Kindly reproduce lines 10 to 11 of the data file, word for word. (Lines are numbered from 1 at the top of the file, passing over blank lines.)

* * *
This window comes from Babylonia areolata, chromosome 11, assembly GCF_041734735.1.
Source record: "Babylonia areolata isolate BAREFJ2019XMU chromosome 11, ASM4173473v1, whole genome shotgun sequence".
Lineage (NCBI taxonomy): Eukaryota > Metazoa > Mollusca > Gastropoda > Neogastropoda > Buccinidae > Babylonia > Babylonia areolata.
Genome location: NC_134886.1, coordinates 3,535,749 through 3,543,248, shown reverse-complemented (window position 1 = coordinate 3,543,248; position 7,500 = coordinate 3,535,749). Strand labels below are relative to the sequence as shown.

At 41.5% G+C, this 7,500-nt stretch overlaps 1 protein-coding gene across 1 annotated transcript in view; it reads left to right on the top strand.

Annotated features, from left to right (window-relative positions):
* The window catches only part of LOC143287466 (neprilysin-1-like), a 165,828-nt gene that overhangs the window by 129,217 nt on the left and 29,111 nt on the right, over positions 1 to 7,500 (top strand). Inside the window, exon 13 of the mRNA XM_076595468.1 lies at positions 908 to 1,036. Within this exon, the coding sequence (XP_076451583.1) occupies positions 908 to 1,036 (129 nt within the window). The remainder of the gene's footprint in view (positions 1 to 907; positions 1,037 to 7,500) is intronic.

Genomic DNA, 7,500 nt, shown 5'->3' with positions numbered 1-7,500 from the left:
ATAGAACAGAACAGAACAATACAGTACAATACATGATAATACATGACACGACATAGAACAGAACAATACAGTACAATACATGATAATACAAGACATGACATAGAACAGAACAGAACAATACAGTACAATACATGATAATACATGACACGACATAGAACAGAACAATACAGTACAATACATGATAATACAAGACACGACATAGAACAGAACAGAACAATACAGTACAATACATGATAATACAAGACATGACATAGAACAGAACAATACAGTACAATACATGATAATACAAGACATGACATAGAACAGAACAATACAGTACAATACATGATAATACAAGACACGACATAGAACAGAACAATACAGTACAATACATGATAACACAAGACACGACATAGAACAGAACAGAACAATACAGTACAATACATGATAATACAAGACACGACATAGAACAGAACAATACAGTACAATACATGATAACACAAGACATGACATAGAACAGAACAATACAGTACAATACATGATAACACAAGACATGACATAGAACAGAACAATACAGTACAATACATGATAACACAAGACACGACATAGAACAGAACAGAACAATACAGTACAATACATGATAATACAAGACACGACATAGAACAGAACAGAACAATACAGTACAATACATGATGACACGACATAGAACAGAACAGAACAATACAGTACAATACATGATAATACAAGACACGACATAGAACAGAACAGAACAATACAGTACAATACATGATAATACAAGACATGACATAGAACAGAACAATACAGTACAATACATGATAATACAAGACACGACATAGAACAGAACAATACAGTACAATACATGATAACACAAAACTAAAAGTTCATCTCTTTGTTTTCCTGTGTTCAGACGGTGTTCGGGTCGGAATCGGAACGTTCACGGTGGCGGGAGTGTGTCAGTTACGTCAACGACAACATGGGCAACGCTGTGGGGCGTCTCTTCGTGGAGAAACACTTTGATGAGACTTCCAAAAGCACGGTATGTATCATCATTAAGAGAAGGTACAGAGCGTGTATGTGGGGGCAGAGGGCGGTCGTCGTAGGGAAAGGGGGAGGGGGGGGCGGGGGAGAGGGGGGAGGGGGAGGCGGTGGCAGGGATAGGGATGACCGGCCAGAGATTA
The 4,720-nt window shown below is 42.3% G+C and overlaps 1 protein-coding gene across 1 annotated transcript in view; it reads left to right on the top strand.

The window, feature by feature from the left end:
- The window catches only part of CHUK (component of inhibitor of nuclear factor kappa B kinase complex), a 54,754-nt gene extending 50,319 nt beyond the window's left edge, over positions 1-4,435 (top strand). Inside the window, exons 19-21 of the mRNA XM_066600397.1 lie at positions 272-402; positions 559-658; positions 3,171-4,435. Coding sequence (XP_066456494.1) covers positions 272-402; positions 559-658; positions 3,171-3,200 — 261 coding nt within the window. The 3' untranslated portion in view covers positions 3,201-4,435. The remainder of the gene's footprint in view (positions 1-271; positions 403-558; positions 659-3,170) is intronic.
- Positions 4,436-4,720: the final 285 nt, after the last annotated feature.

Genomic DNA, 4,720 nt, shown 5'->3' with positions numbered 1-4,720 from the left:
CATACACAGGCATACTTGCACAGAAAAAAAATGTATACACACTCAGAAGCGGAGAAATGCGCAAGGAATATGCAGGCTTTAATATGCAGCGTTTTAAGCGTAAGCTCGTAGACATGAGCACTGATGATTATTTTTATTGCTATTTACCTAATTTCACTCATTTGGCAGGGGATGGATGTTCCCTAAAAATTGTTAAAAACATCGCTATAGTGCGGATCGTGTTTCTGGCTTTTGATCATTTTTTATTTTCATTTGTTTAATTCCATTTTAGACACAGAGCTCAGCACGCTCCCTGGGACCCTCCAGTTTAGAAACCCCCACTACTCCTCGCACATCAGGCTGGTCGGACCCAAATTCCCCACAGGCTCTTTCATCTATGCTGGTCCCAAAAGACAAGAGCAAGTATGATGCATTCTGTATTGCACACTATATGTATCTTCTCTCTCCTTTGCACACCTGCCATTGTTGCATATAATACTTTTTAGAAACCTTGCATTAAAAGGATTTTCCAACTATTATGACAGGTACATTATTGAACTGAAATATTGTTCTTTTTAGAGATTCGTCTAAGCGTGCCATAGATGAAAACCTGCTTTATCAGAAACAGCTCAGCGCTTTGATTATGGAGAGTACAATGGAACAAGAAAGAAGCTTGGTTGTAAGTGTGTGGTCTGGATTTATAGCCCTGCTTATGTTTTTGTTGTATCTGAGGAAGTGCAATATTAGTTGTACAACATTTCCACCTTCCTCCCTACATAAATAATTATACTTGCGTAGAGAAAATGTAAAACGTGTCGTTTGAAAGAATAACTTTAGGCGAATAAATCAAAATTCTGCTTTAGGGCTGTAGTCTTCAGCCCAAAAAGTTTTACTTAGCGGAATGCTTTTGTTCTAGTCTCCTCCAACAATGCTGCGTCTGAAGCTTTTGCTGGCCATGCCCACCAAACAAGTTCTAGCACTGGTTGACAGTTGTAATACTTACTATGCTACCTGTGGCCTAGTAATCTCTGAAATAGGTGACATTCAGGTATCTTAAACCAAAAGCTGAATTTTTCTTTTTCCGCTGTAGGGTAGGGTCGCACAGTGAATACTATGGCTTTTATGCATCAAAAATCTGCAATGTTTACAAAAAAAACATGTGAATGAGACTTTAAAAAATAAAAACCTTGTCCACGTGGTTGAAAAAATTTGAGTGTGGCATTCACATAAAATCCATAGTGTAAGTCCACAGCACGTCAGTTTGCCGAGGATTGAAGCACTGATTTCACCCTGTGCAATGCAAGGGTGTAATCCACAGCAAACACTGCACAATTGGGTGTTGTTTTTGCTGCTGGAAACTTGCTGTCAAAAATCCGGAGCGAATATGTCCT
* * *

The 4,720-nt window shown below is 42.3% G+C and overlaps 1 protein-coding gene across 1 annotated transcript in view; it reads left to right on the top strand.

The window, feature by feature from the left end: